Equally, like the evidence that AUSTRAC provided earlier this morning, we have been involved in and funded for the response to Islamist terrorism by the Australian government, particularly focusing on money-laundering, and we are involved with a whole range of partners, including AUSTRAC. This is in addition to our daily work on anything from illicit drugs, gangs and high-risk crime targets, to cybercrime. So it is in this context that we made the following statement, and on 12 November—following a considerable number of media requests, and some statements by the media that actually identified the Australian Crime Commission as having found links between halal certification and terrorism—we put out a press release that said exactly what I said at the beginning: that we have found links between money-laundering, terrorism and serious and organised crime, but we have not found any direct links between halal certification and the funding of terrorism.

My evidence today is based on our operational work and the intelligence holdings that the Australian Crime Commission has. Since this issue has been highlighted in the press, we have been on a heightened lookout for any links between halal certification in our intelligence holdings, and to date we have not found any direct linkages. So, with these introductory comments, Senators, I am happy to take your questions.

CHAIR: I have just one thing to ask. You have pretty much answered anything I was going to ask, but I just want to be clear here. Effectively, if I am interpreting what you are saying right, there is a current public policy debate around food certification that this committee is engaged in, and there are different views out there about what should and should not be the right level of information provided to consumers. That sits completely outside the remit of what the ACC's legislative requirement is to look at. There is a legitimate debate and there are legitimate views. There are people who want more information and more details, and are arguing a right to know. We are going to have them a bit later today, and—as I have very strong views, as to the financial services sector, about people having a right to know—I am perhaps sympathetic to people wanting to also know about other areas that they are interested in, like food certification and others. So we will have that debate later.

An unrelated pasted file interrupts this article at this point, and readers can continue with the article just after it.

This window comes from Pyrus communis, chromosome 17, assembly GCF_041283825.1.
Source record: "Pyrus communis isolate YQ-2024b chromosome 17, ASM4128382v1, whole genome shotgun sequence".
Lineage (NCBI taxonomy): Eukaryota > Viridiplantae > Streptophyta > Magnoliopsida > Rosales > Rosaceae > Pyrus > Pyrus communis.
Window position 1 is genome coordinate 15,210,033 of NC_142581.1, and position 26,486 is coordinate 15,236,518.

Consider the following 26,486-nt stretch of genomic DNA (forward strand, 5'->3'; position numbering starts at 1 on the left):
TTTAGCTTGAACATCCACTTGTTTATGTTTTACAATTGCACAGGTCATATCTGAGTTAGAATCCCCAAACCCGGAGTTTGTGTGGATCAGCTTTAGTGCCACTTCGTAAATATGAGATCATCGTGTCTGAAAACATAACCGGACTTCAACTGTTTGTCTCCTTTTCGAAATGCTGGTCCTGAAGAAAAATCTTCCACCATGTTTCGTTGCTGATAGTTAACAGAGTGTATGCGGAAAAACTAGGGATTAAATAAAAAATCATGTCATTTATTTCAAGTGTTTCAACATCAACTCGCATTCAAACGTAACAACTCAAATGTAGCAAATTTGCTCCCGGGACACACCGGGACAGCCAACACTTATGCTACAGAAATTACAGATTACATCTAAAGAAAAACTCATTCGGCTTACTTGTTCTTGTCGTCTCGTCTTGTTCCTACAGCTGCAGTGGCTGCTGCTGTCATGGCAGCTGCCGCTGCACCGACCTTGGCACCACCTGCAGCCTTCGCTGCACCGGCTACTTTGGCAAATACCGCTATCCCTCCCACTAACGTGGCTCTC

But, as to the specific part of the terms of reference, I want to be clear here: I do not want to leave the impression that this is simply an inquiry into the link between terrorism and halal certification; it is a much bigger inquiry. But that is the bit that obviously the ACC touches on. The point that you are making seems to be that, as far as the Australian Crime Commission is concerned, as to a specific link between the funding of Islamic extremism and terrorism and halal certification, in the information that has been provided to you in your own investigations, there is no direct link.

Mr Hansford : That is correct.

CHAIR: In saying so, though, I do want to also add that that does not discount the other parts and other legitimate views about halal certification that are out there, which obviously are not matters for the ACC.

Mr Hansford : Indeed.

Senator BERNARDI: Mr Hansford, use of the term 'direct link' is very specific. Is there or has there been any evidence that organisations that are involved in halal certification, such as charities and not-for-profits, have given any funds to other organisations, such as charities and not-for-profits, that participate internationally and may be linked to funding of extremist activity or terrorism?

Mr Hansford : I think the answer to that question is in a very similar vein to AUSTRAC; that our focus is on the highest-threat serious and organised criminal targets to Australia. We look at the funds that are remitted offshore, particularly laundered, to international individuals. We have not identified any links between halal certifiers and the funding of terrorism. But as I said in the opening statement, we have identified money that has been laundered for terrorist purposes.